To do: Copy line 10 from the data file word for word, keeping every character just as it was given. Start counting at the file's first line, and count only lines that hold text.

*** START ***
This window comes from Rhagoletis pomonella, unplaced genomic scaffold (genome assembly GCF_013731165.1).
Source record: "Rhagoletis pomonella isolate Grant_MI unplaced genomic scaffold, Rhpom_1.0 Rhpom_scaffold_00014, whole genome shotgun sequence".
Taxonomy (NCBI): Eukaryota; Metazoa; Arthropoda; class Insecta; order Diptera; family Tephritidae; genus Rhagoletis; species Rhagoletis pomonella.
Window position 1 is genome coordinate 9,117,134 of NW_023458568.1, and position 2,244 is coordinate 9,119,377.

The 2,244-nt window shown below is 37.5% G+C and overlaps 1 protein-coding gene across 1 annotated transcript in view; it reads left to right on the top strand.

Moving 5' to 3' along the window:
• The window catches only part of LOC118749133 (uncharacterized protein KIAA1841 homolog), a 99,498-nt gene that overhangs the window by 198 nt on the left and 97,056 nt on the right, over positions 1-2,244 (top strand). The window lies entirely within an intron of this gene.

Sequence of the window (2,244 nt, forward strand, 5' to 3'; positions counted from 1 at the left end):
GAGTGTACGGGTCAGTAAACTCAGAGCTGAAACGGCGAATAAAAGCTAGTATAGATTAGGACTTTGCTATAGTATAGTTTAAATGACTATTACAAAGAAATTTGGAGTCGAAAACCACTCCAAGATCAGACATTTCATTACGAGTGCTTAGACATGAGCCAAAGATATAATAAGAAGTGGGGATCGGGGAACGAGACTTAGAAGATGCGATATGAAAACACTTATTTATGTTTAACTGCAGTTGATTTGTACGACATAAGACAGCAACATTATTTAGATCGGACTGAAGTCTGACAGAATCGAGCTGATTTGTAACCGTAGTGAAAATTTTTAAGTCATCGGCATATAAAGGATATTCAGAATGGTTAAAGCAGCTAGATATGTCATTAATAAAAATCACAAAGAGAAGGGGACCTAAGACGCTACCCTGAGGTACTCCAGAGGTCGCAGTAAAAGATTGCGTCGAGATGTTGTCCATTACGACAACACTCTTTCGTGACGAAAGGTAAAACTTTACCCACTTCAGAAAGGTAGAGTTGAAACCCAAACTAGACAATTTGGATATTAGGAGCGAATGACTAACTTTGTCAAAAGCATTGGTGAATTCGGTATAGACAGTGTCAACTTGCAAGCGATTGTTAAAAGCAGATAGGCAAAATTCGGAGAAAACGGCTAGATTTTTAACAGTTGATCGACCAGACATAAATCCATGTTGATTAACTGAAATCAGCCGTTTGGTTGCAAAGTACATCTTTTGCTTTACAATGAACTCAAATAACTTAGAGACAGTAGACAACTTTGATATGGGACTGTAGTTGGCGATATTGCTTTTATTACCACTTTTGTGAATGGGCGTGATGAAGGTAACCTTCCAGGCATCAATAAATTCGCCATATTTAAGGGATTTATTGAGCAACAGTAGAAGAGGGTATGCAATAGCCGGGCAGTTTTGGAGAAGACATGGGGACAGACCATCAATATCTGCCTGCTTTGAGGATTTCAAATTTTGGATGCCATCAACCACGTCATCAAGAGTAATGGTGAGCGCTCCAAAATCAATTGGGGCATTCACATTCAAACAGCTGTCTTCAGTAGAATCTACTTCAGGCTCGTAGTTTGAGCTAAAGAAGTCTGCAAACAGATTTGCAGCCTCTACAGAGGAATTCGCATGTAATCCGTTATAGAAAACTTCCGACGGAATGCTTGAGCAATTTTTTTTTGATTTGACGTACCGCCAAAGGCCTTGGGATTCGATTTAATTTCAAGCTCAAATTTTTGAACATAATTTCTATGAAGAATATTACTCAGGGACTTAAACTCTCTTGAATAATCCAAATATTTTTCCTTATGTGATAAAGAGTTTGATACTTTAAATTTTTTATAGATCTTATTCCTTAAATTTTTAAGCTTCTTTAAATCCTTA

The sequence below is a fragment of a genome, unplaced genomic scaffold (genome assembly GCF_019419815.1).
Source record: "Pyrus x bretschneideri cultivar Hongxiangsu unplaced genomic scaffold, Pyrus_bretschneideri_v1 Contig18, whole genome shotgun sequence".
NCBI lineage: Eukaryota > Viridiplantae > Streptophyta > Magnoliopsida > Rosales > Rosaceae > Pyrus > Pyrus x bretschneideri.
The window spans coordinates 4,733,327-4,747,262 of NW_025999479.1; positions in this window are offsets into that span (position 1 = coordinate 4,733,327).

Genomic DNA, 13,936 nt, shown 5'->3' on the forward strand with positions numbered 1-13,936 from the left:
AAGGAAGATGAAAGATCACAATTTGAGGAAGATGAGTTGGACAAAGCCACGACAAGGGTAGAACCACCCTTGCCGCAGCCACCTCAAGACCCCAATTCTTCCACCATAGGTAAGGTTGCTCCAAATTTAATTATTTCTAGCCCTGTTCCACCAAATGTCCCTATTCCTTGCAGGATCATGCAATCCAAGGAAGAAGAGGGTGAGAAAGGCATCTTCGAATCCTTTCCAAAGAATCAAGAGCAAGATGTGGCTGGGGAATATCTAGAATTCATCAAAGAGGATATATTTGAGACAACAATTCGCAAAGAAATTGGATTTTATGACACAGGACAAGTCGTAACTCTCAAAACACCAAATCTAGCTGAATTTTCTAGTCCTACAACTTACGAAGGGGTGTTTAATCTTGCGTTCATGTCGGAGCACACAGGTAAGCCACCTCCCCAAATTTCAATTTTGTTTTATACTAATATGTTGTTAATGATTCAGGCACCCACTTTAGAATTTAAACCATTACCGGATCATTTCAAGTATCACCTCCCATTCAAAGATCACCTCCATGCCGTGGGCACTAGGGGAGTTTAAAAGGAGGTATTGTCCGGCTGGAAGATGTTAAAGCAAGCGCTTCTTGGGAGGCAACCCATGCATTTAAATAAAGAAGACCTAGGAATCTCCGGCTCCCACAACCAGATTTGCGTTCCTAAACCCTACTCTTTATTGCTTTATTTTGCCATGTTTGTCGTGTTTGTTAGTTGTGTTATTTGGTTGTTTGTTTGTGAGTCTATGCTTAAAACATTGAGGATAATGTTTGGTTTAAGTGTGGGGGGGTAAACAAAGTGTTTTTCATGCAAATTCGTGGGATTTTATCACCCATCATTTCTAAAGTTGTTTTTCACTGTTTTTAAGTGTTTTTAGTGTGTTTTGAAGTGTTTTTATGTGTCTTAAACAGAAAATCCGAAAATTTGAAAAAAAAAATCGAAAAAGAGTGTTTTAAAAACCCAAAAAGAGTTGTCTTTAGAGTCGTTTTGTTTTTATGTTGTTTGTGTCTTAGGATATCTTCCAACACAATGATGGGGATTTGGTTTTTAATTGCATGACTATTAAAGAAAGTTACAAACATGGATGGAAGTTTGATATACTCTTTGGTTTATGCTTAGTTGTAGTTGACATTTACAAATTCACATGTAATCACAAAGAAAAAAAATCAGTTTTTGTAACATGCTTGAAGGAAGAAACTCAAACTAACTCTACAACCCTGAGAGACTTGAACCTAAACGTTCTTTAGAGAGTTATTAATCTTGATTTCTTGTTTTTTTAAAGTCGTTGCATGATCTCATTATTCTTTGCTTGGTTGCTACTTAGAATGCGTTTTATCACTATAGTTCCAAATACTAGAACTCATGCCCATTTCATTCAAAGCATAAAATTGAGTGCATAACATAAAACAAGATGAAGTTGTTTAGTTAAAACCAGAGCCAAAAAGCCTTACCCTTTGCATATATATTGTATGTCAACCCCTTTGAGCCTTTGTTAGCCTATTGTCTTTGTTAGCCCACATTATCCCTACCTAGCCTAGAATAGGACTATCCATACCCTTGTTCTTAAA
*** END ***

The sequence below is a fragment of a genome, unplaced genomic scaffold (genome assembly GCF_019419815.1).